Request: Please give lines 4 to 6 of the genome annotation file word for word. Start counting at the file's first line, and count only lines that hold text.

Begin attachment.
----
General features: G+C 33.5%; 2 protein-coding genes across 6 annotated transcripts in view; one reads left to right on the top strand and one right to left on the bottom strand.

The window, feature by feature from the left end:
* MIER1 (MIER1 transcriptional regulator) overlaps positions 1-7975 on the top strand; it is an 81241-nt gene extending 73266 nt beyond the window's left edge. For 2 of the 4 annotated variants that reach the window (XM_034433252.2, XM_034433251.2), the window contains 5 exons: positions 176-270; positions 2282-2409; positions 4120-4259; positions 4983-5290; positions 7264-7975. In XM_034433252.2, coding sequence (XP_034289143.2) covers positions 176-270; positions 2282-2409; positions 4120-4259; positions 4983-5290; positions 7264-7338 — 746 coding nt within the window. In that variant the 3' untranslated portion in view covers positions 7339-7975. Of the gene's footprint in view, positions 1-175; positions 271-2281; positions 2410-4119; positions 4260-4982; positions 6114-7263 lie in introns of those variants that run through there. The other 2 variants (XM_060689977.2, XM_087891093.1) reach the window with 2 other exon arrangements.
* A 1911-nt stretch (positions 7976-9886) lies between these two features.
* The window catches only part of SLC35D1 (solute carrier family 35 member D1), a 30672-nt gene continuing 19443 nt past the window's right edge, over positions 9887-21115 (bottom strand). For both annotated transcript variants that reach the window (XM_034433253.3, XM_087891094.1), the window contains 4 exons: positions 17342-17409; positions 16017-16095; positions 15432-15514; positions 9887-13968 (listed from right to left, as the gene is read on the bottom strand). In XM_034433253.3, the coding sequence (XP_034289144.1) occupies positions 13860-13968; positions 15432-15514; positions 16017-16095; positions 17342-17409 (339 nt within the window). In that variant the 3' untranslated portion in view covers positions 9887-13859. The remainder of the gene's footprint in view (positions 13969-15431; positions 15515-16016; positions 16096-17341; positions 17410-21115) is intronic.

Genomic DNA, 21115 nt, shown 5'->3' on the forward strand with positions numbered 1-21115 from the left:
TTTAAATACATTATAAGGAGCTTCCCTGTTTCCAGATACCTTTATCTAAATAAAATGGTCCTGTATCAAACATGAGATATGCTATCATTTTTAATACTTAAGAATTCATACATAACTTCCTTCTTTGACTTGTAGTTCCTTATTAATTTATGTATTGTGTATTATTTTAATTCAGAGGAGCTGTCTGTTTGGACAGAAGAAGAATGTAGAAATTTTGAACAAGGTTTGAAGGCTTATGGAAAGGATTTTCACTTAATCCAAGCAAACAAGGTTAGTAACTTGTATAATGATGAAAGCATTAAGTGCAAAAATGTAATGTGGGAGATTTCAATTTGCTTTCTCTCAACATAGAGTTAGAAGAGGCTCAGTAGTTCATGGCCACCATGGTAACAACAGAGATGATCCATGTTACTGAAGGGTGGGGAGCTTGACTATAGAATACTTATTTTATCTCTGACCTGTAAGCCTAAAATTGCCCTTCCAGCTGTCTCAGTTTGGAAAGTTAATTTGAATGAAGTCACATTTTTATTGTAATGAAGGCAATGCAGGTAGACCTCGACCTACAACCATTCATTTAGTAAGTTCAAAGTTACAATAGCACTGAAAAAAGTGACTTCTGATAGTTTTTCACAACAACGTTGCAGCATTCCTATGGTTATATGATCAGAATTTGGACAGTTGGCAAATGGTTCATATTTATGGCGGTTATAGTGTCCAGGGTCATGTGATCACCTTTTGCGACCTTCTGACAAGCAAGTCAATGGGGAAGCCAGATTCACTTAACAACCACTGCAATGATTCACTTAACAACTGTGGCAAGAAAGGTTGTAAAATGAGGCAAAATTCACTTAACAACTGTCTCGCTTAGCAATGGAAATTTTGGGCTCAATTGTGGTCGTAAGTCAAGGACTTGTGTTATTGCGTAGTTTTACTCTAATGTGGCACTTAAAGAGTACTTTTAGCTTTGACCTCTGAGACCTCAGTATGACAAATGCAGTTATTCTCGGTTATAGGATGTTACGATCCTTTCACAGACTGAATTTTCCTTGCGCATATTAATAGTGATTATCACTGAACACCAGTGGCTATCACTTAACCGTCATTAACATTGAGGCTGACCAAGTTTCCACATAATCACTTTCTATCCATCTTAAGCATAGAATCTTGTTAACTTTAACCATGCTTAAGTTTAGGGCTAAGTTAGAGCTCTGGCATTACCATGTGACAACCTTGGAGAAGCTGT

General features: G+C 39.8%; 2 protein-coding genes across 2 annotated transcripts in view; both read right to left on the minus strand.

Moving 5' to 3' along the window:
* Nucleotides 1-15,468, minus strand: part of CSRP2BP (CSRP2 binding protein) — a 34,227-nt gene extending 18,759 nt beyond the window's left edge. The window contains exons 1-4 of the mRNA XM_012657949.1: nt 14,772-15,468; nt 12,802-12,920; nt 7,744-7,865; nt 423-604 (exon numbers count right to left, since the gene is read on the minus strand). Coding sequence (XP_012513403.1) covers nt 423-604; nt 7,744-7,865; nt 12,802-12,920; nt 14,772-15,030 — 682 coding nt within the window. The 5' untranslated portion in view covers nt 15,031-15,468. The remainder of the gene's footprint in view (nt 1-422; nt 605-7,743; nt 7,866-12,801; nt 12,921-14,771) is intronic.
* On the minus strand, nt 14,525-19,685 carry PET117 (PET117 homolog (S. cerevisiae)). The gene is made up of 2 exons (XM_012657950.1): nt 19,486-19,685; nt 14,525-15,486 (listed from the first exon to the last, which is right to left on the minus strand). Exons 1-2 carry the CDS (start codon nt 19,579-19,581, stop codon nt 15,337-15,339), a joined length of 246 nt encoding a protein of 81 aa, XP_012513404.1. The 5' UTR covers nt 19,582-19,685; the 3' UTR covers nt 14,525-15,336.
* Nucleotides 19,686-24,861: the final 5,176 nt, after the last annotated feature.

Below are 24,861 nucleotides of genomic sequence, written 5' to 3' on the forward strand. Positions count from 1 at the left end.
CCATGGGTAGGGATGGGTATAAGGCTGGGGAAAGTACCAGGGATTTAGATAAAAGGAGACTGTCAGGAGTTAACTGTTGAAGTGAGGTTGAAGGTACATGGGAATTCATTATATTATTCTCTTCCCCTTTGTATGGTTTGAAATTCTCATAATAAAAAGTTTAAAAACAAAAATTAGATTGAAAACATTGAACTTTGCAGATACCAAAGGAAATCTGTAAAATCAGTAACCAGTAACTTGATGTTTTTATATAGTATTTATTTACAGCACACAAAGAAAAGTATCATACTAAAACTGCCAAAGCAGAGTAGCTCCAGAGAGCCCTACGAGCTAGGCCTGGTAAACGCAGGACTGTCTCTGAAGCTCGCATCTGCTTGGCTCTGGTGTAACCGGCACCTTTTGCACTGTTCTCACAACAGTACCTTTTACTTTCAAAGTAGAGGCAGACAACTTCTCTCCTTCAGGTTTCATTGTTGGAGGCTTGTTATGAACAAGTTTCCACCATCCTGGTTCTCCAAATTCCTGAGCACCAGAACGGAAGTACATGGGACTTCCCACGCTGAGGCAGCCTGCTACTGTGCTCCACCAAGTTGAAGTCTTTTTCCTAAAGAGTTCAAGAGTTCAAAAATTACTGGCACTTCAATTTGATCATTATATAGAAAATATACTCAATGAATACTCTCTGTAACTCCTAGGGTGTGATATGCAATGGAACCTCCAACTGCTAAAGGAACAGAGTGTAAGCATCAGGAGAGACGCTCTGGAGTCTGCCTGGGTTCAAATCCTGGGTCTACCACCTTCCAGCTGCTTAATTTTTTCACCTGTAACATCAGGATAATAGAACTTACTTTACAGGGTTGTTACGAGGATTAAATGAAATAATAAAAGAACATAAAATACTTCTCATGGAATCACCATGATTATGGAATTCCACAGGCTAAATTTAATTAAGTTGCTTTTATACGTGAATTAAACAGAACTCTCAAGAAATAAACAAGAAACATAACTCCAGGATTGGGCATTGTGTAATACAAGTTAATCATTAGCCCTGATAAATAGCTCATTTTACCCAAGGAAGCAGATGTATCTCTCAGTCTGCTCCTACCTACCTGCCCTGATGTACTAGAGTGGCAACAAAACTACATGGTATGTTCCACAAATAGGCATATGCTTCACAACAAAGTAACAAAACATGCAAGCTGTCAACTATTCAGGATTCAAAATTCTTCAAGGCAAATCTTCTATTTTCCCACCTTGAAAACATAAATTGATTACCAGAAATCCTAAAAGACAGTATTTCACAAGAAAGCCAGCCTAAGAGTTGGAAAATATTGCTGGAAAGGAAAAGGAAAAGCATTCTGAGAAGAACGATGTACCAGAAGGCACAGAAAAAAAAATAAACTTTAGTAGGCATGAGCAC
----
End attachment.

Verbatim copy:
* A 1911-nt stretch (positions 7976-9886) lies between these two features.
* The window catches only part of SLC35D1 (solute carrier family 35 member D1), a 30672-nt gene continuing 19443 nt past the window's right edge, over positions 9887-21115 (bottom strand). For both annotated transcript variants that reach the window (XM_034433253.3, XM_087891094.1), the window contains 4 exons: positions 17342-17409; positions 16017-16095; positions 15432-15514; positions 9887-13968 (listed from right to left, as the gene is read on the bottom strand). In XM_034433253.3, the coding sequence (XP_034289144.1) occupies positions 13860-13968; positions 15432-15514; positions 16017-16095; positions 17342-17409 (339 nt within the window). In that variant the 3' untranslated portion in view covers positions 9887-13859. The remainder of the gene's footprint in view (positions 13969-15431; positions 15515-16016; positions 16096-17341; positions 17410-21115) is intronic.

Genomic DNA, 21115 nt, shown 5'->3' on the forward strand with positions numbered 1-21115 from the left: